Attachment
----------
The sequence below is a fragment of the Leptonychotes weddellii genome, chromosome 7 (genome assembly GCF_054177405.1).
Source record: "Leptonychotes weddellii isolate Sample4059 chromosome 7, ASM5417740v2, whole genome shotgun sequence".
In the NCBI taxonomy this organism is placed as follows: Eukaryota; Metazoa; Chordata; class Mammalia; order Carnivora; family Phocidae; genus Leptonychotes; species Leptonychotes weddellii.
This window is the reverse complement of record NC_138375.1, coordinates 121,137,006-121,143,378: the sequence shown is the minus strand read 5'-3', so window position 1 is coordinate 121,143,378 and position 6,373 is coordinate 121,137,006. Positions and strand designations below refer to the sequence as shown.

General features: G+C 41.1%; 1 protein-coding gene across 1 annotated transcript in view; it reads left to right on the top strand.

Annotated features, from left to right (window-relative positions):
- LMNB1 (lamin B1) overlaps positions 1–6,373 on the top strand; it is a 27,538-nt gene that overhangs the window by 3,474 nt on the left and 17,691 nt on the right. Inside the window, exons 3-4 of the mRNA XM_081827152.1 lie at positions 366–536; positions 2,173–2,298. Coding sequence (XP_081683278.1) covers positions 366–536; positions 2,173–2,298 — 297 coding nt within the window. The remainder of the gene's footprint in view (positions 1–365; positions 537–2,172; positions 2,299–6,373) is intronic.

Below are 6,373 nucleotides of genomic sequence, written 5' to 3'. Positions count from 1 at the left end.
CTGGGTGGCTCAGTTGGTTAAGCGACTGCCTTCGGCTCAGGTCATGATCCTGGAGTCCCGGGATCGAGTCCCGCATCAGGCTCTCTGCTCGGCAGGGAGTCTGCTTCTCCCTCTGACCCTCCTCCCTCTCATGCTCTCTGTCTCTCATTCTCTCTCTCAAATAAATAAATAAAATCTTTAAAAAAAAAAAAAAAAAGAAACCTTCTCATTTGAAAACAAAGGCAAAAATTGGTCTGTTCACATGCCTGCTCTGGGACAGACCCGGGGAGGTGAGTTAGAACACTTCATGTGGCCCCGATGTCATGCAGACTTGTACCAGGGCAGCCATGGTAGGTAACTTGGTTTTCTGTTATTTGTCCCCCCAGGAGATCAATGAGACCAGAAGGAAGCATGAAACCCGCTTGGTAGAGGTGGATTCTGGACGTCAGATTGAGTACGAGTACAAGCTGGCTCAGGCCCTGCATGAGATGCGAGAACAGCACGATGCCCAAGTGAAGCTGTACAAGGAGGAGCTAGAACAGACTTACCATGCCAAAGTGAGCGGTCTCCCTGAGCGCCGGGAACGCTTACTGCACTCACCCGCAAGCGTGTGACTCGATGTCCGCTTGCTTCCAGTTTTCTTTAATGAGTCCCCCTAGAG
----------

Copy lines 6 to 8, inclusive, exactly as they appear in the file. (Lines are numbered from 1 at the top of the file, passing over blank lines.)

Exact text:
Annotated features, from left to right (window-relative positions):
- LMNB1 (lamin B1) overlaps positions 1–6,373 on the top strand; it is a 27,538-nt gene that overhangs the window by 3,474 nt on the left and 17,691 nt on the right. Inside the window, exons 3-4 of the mRNA XM_081827152.1 lie at positions 366–536; positions 2,173–2,298. Coding sequence (XP_081683278.1) covers positions 366–536; positions 2,173–2,298 — 297 coding nt within the window. The remainder of the gene's footprint in view (positions 1–365; positions 537–2,172; positions 2,299–6,373) is intronic.

Below are 6,373 nucleotides of genomic sequence, written 5' to 3'. Positions count from 1 at the left end.